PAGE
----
Deane Beman moved less than 100 PGA Tour employees into their new 24,000-square foot headquarters building a few hundred yards away from the TPC Sawgrass Players Stadium Course in 1980.
At the time, he and the staff were delighted to finally have their own home.
“It was an important day for us because every place we had used until then was rented,” said the former Tour commissioner. “It was the first thing we ever really owned. It was a special day.”
More than 37 years later, the Tour is finally moving again, to a 187,000 square foot structure that is nearly eight times larger than the original building — fitting, because growing from one professional golf tour to six has increased the staff by a factor of eight to nearly 800 in Ponte Vedra.
The Tour announced plans for its “Global Home,” on Friday during a presentation at the TPC Sawgrass clubhouse that included Gov. Rick Scott, all five St. Johns County commissioners, Jacksonville Mayor Lenny Curry and Tour employees who got the first look at their new home that will be constructed on the current site of The Players Championship public parking lot off State Road 210.
In a video and artist’s renditions, they saw a spacious and airy three-story building with two wings connected by 20-foot-wide bridges that will be surrounded by a freshwater lake that symbolizes the Stadium Course’s signature hole, No. 17 and its Island Green.
There will be floor-to-ceiling windows and five skylights to emphasize natural light.
The headquarters is being designed by the London-based architectural firm of Foster + Partners. Construction will begin after this year’s Players Championship May 10-13 and is scheduled to be completed by 2020.
The Tour staff currently occupies 17 buildings or units throughout northern St. Johns County. Commissioner Jay Monahan said it’s time everyone got under the same roof.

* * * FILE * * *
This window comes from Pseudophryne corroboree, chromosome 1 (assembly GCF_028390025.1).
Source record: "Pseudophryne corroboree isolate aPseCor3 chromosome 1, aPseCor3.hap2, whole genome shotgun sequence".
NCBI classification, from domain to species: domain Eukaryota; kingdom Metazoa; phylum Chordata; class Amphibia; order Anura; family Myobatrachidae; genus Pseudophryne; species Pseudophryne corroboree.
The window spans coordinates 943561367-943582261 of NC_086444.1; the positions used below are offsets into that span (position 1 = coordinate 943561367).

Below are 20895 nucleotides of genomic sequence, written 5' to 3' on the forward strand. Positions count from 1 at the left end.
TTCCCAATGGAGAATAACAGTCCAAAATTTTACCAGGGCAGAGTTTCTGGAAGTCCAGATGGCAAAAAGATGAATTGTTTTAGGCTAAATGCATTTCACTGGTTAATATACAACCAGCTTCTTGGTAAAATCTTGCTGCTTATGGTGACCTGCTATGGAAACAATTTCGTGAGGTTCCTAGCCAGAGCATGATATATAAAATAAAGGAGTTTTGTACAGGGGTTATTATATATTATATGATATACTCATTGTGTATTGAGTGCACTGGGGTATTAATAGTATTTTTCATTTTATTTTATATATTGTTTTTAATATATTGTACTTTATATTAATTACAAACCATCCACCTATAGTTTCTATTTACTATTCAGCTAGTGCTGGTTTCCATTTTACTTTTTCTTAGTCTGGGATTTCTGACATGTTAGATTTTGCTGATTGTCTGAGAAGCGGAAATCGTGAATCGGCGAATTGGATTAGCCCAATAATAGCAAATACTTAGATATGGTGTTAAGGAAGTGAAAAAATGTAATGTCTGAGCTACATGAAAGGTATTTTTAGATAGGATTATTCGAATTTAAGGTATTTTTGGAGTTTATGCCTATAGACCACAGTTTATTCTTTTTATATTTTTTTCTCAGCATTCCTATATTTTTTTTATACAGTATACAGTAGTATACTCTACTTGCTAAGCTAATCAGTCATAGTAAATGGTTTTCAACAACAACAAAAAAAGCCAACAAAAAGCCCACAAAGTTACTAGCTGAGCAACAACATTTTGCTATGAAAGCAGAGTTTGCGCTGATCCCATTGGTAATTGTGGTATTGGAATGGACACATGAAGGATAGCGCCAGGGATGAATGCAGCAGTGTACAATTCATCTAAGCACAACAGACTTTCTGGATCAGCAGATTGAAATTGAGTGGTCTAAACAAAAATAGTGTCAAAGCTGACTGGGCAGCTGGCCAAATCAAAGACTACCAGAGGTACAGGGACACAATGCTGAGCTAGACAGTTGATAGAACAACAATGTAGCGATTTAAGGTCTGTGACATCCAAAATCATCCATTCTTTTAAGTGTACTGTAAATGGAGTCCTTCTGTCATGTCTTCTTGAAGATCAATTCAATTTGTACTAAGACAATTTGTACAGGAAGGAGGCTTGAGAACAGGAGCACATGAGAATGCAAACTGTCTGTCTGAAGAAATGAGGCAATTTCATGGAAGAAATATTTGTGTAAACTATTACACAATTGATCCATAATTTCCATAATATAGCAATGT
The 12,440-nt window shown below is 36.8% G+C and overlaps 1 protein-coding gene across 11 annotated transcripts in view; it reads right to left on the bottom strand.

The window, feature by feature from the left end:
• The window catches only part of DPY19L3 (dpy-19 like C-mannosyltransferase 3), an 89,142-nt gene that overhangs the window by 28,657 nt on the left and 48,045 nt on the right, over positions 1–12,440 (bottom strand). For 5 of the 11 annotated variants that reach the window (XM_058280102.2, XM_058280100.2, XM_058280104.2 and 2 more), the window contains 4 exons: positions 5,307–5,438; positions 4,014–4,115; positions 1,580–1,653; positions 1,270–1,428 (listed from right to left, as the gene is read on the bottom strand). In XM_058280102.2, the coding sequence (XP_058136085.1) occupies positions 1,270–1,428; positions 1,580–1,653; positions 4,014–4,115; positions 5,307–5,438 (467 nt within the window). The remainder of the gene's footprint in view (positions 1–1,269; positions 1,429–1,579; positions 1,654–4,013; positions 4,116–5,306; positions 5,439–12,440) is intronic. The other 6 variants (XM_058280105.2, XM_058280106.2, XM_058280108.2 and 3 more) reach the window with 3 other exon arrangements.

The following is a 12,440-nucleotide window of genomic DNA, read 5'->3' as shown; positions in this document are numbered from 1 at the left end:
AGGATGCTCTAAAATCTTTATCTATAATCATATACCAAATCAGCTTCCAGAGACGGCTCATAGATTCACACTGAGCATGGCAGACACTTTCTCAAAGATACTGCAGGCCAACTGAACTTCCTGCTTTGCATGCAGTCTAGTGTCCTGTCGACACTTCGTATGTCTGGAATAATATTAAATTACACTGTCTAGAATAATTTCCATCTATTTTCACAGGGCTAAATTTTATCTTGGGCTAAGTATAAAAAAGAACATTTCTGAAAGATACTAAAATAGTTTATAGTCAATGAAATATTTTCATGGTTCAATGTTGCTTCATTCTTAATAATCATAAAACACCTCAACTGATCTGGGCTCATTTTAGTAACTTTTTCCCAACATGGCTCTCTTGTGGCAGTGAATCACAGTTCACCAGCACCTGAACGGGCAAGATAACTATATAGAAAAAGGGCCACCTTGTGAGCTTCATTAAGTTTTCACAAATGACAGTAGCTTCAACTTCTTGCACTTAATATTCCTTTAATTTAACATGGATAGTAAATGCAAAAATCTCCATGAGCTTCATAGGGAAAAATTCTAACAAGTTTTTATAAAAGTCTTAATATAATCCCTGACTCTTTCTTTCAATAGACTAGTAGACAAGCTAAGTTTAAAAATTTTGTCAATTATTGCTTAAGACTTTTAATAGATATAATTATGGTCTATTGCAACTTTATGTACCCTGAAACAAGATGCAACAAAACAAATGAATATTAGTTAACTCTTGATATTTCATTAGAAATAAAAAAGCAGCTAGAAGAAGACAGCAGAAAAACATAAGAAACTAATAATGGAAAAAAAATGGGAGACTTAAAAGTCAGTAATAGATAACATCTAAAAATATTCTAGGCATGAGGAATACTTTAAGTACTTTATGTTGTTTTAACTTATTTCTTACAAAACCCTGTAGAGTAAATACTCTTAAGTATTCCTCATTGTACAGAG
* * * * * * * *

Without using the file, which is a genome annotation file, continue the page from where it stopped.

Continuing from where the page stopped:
“It’s been a challenge, it’s been inconvenient and it’s been inefficient,” he said. “We’ve grown and we’ve known for awhile that it’s time for a change. We can’t wait to be on-line and for all of us to be in that building. It will be an awesome facility in which to work, in a wonderful county, a great state and a great area.”
The Tour will receive nearly $3 million in economic incentives from St. Johns County. It did not release the cost of the project but last year estimated in a grant application submitted to the county’s Economic Development Agency that a 210,000-square foot building would cost an estimated $81 million.
The incentive package includes fast-track permitting, an economic development grant of up to 100 percent of impact fees and water and sewer connection fees and four years of ad valorem taxes on capital improvements and tangible personal property.
In exchange, the Tour says moving to the new building will result in 300 new jobs over a 10-year period. Last September, county officials said they would expect a return of around $7 million to the general fund over a 20-year period and the Tour said the new jobs, which would have an estimated average salary of $79,442, would eventually pump $26 million in tax revenue into the county coffers.
“The collaboration between the Tour and the county is second to none,” Monahan said.
Scott noted the Tour’s long-time relationship with the First Coast and the fact that nine events on its three major tours are held in the state.
“We thank Jay and everyone for their commitment to Ponte Vedra and all the jobs they’ll be creating,” Scott said. “It’s unbelievable, the impact of the Tour. Everybody loves to come to their tournaments and it’s remarkable how much money is generated for charity.”
One impact of the new headquarters will be on parking for The Players Championship. Tournament executive director Jared Rice said about 2,000 of the 13,000 parking spaces may be lost for the March, 2019 tournament when construction begins, but some of the spaces may be restored after the building is completed.
Rice said The Players will re-double its emphasis on car-pooling, providing free parking passes for cars with four or more passengers and asking fans to rely on transportation services such as Uber.
“We have more challenges and we have to deal with it quicker for 2019, since we’re going to March,” Rice said. “We’re going to look at satellite locations we haven’t had to look at for many years [such as lots at the University of North Florida and the old Best Bet facility] and ride-sharing and car-pooling will be that much more critical. We have already started to explore all options.”